I have always had secret dreams, pleasures, and ideas bubbling inside me as well as an adventuresome spirit — a willingness to take risks, to experience life at its fullest, to question hypocrisy, and to point it out when others kept silent. All this plus a larger-than-life personality type meant I was often just too much for some of my family, though others in my world of friends loved the "bigness" of who I was.
My sweet mama, especially, struggled to cope with what I was like. She was a devoted and loving mama, but it took me years to understand that she was probably insecure and terrified that I might do something that would bring her criticism from her family or friends. I wasn't the one with a problem, in other words. She was. She had no idea how to accept me and to validate the person I was on a daily basis.
Let me add that I am long past blaming my parents and especially my mother. She did the best she could within the limits of her own perspective. She was a generous person, and she gave me a love for life in many areas where she felt comfortable. She also (inadvertently) taught me a valuable lesson that has served me well as a mama — that it is easy for parents to pass on unnecessary guilt, shame, and insecurity to their children because we fear the rejection of critical and judgmental people in our lives. So if I can help other parents understand the profound importance of accepting children as they are, perhaps I can save those children from some of the anguish I felt for many years.
There are an infinite number of ways to be different and to feel like one doesn't fit in. The difference can be personality driven. It can involve physiological issues, mental illness, or emotional issues, and can be shaped by experience. (Nathan's case, it turned out, did involve several clinical disorders as well as a number of personality quirks that set him apart from the crowd.) And feeling different — being different — is something our culture, especially our Christian culture, does not talk about much. People often turn their heads away from people and situations they don't understand and pretend they do not exist. And the words "mental illness" can make them positively squirm.
But the truth is, all of us are a little bit quirky in some way or another. All of us have Achilles' heels, uniquely vulnerable areas of our bodies, minds, and personalities. And some of us, to be honest, are a little quirkier than others — which is why we struggle so much and why other people — especially parents, teachers, and authority figures — have a hard time dealing with us. We are not convenient to their expectations of how life ought to play itself out.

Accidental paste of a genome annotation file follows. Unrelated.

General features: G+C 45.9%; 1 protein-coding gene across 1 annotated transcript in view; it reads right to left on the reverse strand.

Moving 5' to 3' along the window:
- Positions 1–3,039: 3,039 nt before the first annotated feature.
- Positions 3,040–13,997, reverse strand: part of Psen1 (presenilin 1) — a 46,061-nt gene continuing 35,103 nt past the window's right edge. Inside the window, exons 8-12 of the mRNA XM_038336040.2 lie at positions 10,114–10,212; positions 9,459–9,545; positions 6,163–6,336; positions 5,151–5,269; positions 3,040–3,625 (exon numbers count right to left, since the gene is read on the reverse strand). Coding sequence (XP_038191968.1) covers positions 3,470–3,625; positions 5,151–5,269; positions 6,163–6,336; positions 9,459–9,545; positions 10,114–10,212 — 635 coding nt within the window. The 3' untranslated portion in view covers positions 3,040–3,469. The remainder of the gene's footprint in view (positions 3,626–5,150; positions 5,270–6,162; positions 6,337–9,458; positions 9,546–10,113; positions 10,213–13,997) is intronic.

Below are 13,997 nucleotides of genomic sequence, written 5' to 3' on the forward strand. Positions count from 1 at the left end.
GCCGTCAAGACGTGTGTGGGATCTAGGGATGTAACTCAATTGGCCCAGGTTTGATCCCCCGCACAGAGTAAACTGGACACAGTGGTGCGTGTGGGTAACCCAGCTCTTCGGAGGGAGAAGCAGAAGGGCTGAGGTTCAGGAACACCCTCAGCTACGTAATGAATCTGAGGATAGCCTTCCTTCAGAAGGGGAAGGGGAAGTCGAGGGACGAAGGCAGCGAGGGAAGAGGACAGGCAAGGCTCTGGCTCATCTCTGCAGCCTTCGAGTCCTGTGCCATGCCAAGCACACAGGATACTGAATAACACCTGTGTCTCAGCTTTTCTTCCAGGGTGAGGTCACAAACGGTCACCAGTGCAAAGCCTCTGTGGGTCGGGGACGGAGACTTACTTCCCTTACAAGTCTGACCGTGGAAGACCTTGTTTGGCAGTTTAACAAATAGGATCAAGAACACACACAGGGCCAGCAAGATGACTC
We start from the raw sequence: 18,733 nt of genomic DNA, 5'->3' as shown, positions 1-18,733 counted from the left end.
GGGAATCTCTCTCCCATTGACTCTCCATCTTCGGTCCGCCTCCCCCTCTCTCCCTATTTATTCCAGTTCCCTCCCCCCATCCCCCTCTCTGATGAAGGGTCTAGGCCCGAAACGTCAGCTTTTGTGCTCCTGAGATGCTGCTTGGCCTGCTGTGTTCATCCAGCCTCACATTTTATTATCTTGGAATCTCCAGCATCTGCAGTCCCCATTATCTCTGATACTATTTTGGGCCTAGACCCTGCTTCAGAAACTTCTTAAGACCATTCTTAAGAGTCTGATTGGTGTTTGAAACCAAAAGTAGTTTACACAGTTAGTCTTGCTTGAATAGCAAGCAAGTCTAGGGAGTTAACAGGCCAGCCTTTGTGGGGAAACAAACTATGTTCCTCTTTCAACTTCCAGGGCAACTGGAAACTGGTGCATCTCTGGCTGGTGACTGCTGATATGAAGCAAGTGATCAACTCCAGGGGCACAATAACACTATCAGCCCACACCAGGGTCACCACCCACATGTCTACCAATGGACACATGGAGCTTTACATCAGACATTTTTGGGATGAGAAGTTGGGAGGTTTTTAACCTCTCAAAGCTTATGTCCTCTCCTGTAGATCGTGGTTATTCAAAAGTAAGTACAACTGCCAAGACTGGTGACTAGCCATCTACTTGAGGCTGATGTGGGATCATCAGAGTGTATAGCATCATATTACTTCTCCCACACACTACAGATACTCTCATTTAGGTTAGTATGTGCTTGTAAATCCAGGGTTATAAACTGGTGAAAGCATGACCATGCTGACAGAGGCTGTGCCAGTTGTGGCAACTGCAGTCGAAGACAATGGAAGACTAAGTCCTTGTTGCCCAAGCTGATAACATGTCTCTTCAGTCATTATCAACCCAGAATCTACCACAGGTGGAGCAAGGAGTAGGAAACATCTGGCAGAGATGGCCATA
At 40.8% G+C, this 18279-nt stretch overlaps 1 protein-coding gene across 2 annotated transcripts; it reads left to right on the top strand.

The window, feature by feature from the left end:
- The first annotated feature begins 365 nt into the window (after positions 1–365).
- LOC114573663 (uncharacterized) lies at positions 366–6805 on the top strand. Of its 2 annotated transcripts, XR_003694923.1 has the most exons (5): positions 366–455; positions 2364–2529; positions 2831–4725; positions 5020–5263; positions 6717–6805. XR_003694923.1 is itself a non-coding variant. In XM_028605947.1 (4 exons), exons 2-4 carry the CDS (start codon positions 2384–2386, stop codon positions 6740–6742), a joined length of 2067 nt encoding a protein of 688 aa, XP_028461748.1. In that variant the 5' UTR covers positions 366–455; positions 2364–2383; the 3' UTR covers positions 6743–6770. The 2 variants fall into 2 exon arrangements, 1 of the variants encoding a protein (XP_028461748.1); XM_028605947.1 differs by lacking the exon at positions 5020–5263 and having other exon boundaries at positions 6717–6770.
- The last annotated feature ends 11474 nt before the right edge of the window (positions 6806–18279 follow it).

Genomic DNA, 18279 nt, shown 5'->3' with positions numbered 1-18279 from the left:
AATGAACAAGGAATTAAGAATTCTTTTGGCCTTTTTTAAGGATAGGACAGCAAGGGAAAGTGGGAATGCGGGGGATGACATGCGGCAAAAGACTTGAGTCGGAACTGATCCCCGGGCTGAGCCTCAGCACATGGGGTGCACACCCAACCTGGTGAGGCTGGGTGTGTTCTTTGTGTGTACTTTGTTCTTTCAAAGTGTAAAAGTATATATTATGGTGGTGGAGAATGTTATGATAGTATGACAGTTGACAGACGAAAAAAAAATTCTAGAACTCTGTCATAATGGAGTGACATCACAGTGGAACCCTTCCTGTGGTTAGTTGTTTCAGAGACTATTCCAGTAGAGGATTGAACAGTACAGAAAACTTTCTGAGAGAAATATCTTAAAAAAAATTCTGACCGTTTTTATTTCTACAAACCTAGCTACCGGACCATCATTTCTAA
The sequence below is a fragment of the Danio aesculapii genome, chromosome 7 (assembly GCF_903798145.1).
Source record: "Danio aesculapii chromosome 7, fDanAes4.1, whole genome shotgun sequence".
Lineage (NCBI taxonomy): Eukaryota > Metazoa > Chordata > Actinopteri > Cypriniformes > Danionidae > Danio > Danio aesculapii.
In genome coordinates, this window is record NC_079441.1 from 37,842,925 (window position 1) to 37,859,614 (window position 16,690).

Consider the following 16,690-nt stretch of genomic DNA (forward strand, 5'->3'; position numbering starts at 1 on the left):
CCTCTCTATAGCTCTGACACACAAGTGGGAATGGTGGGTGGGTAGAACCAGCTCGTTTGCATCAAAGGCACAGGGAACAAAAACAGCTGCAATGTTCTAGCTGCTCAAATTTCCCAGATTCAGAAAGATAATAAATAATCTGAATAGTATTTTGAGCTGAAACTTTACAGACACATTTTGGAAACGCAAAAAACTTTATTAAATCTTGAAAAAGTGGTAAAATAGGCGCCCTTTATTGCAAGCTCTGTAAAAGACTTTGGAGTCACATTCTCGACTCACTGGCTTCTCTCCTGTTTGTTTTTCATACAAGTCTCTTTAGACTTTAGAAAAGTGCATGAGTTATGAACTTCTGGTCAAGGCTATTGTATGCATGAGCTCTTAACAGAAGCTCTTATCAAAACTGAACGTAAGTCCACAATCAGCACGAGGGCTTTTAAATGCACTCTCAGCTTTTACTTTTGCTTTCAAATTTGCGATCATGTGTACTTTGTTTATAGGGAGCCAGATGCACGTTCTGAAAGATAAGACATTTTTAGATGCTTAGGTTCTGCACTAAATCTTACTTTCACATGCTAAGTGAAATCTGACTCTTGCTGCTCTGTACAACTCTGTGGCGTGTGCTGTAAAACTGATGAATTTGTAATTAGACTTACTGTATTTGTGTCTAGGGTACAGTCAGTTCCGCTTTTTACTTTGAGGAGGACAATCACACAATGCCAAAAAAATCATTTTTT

But these personality differences, these outside-the-box preferences and approaches to life, don't have to be liabilities. Or they don't have to be only liabilities. They can actually be a gift to us and to others who are willing to look at life through our unique lenses.
Through my years I have discovered that most of us hide a great deal of who we are deep inside, fearing to reveal our flaws, our failures, our weaknesses, our wildness, and especially our "craziness," because we do not want to be rejected by others. Peer pressure and the voices of authority teach us that we should conform to the boxes of cultural expectations because it will save us from criticism.
Yet psychologists know that "stuffing" our real feelings and thoughts only produces havoc in our bodies, hearts, and minds. Learning to love ourselves, to be humble enough to admit our limitations, to truly appreciate the gifts our differences bring while also being willing to accept help and healing for the most painful ones, gives us greater mental, emotional, and spiritual health.
God made each of us with a unique set of "fingerprints" — our basic personality, physical makeup, and mental capacity, not to mention our God-given spirit. And we each face a unique set of life circumstances — health issues, teaching and modeling, experiences such as success and failure, nurture and abuse. All of these shape our unique story, which often defines our external behavior. But even in this broken world, where our differences often come with burdensome baggage, the imprint of God on our lives still gives value to each one of us as we are.
We are so often encouraged to fit into the boxes of academic achievement, intellectual prowess, recognizable achievements, personality profiles, status, money, power, external significance — to perform, to fit in the box, to be acceptable. Yet our wonderful God loves us unconditionally, now and forever. We do not have to work to please Him. He values us for what is inside our hearts — our character and integrity, our ability to love, to be faithful, to help others, and to show compassion. Our individual personalities are a gift of His design so that we might add color and variety to the world. And He can use our unique combination of circumstances — even the painful ones like mental illness — for our good and His glory.
Perhaps my own background of feeling inadequate for being "me" prepared me, at least a little, for the gift of my own outside-the-box boy, Nathan. Because I always wanted someone to know me and still love me — to actually like me as I was — I was predisposed to champion him with all of his differences.
But that doesn't mean it was easy! Far from it.
In fact, God must have a sense of humor because he gave me the gift of a little boy who was really different. A boy whose outsized needs and over-the-top behavior would test the far limits of my love, challenge my desire to have a heart of compassion, force my ability to live slowly and patiently, and defy my ability to tame or control my circumstances.